A redshift tomography of the Pantheon type Ia supernovae (SnIa) data focusing on the best fit value of the absolute magnitude M and/or Hubble constant H0 in the context of ΛCDM indicates a local variation (z≤ 0.2) at 2σ level, with respect to the best fit of the full dataset. If this variation is physical, it can be interpreted either as a locally higher value of H0, corresponding to a local matter underdensity δρ0/ρ0≃-0.10 ±0.04 or as a time variation of Newton’s constant which implies an evolving Chandrasekhar mass and thus an evolving absolute magnitude M of SnIa. The local void scenario would predict an anisotropy in the best fit value of H0 since it is unlikely that we are located at the center of a local spherical underdensity. Using a hemisphere comparison method we find an anisotropy level consistent with simulated isotropic datasets. We show however, that the anisotropic sky distribution of the Pantheon SnIa data induces a preferred range of directions even in simulated Pantheon data obtained in the context of isotropic ΛCDM. We thus construct a more isotropically distributed subset of the Pantheon SnIa and show that the preferred range of directions disappears. Using this subset we again find no evidence for anisotropy using either the hemisphere comparison method or the dipole fit method. In the context of the modified gravity scenario, we allow for a specific evolving normalized Newton’s constant consistent with General Relativity (GR) at early and late times that depends on a phenomenological parameter gα and fit for gα assuming L≃Gbeff. For b=−3/2 indicated by previous studies we find gα=−0.47±0.36 which is more than 1.5σ away from the GR value of gα=0. This weak hint for weaker gravity at low z is consistent with similar evidence from growth and weak lensing data.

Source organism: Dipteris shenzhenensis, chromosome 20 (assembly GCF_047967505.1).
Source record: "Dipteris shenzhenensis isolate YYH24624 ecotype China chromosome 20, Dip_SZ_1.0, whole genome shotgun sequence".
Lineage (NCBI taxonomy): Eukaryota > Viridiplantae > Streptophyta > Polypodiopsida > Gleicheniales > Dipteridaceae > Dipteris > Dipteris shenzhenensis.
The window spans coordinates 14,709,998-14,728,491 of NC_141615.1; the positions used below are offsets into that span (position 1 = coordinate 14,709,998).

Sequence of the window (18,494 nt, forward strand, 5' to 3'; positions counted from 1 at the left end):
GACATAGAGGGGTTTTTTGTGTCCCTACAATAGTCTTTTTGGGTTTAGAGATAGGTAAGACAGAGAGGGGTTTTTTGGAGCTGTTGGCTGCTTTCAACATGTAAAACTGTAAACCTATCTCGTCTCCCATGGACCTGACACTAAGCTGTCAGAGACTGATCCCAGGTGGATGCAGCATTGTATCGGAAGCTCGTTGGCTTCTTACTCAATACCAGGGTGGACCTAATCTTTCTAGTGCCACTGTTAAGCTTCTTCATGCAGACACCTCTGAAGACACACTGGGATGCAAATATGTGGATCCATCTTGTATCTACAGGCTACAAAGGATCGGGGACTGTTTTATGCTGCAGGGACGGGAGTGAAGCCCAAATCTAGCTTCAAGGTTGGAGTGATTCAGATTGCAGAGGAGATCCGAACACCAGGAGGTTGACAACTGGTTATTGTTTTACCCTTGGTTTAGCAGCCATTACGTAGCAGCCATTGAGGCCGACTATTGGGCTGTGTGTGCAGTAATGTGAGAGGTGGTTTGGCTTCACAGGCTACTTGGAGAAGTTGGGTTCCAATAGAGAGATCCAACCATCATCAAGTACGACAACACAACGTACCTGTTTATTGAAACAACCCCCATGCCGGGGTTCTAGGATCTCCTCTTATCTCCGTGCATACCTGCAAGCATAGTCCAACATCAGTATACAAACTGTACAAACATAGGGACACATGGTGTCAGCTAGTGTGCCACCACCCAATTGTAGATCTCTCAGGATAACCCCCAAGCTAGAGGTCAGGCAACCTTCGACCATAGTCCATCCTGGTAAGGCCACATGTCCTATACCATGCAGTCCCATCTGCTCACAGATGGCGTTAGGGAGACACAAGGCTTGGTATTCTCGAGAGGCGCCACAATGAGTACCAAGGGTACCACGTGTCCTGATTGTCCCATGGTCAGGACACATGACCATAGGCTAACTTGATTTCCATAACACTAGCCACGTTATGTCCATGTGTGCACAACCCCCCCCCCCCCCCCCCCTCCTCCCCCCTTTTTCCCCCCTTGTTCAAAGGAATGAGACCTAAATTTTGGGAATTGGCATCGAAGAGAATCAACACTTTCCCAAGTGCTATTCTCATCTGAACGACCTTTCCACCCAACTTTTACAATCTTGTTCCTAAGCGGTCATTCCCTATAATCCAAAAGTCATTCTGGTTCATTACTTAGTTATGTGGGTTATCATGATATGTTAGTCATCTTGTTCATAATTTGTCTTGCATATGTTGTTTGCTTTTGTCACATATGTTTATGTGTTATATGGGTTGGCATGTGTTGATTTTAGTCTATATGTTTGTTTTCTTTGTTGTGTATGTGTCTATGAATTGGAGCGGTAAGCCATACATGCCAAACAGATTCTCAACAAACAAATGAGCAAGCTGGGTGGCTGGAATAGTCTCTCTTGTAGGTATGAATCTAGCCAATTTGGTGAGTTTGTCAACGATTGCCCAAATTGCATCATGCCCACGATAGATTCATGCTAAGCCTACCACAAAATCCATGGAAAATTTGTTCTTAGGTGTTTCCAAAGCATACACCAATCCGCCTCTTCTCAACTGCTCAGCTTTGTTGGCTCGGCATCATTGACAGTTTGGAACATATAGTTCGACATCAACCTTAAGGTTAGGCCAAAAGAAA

If you use any of the above codes or the figures in a published work please cite the following paper:
Hints of a Local Matter Underdensity or Modified Gravity in the Low z Pantheon data.
Lavrentios Kazantzidis and Leandros Perivolaropoulos
Phys.Rev.D 102 (2020) 2, 023520, arxiv:2004.02155.
Any further questions/comments are welcome.